To read an article about the newly described Saurornitholestes sullivaniSniffing Out a New Dinosaur Species.

As the Yale University press release states: “Just don’t call them Dino-chickens!”

Tweaking the Beak from Dromaeosaurs to Modern Birds

From the Dinosauria (left) to the beaks of modern Aves (right).

From the Dinosauria (left) to the beaks of modern Aves (right).

Picture credit: John Conway

Manipulating Chicken Embryos

The scientists were not in the business of trying to create a living dinosaur.  Manipulation of chicken embryos has taken place for several years, all part of research to help the understanding of how molecular processes affect the development of organisms.

Commenting on this research, which has just been published in the journal “Evolution”, lead author Dr Bhart-Anjan S. Bhullar (Department of Organismic and Evolutionary Biology, Yale) stated:

“Our goal here was to understand the molecular underpinnings of an important evolutionary transition, not to create a “dino-chicken” simply for the sake of it.”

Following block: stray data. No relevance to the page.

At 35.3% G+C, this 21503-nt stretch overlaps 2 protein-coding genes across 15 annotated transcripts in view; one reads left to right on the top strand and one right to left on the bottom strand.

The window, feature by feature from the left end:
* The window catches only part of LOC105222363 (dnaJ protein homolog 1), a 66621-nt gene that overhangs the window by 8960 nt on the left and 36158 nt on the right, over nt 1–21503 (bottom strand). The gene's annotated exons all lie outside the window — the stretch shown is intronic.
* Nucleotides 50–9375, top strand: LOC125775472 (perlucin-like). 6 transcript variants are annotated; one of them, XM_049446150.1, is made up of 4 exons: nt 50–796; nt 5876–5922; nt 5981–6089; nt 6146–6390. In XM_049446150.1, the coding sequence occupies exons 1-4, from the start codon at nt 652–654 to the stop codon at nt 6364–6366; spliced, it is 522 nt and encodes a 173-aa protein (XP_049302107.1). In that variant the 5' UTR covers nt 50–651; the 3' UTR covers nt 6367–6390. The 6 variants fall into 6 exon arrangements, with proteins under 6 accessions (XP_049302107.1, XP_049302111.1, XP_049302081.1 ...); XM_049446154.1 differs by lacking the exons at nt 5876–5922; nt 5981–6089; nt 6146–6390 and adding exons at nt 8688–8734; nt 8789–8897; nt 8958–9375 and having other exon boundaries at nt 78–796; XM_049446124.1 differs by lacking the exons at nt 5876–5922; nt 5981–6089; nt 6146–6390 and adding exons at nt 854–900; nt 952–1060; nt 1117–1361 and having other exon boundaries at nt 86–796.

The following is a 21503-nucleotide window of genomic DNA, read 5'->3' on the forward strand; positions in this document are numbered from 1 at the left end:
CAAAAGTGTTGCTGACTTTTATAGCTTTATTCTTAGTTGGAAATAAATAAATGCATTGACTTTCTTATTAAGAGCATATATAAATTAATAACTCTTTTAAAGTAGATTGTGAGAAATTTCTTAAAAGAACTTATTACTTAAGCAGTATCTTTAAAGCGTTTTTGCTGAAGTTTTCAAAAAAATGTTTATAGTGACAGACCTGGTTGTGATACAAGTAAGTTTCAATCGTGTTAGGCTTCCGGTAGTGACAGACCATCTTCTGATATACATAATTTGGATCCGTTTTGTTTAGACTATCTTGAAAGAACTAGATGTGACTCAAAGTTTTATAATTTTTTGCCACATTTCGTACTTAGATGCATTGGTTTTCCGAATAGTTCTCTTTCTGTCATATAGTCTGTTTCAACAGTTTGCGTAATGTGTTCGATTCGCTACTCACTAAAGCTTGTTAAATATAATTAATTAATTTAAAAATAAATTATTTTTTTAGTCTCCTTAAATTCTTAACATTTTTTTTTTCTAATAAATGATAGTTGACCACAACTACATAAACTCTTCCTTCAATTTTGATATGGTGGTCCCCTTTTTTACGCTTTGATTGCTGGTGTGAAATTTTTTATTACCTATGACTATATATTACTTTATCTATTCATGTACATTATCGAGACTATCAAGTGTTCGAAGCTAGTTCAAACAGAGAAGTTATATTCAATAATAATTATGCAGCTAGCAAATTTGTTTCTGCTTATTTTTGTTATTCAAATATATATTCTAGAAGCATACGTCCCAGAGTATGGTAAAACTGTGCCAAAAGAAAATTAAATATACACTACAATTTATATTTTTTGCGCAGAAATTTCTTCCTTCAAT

Researching Cranial Development

For the young doctor, this is all part of his on-going research into cranial development in very young animals.  It is not part of a concerted effort to bring back the Dinosauria, a sort of “Jurassic Park from the embryo upwards”, as explained by a spokesperson from Everything Dinosaur.

There are a huge variety of bird beaks, from the curved, tearing and cutting beaks of eagles, to the sophisticated sieves of flamingos.  The beak is an essential component of avian anatomy and the researchers are trying to unravel how the beak evolved from its reptilian ancestry.  A quantitative analysis of fossils closely associated with the origins of birds was undertaken along with a study of extant animals including lizards, crocodiles and birds.

How the Beak of Birds Evolved

This examination allowed the scientists to develop a hypothesis as to how the bird beak may have evolved from the Dinosauria and the developmental stages that were involved.

The team identified that both major living lineages of birds, the abundant Neognathae (which includes virtually all species of extant birds) and the much rarer  Palaeognathae (which comprises the Tinamou family of birds from South and Central America plus the flightless ratites – cassowary, ostrich, kiwi, rhea, for example), differ from reptiles that are not closely related to birds and from mammals in that they have a unique, median gene expression zone of two different facial development genes early in embryonic development.  This median gene expression had previously only been identified in chicken embryos.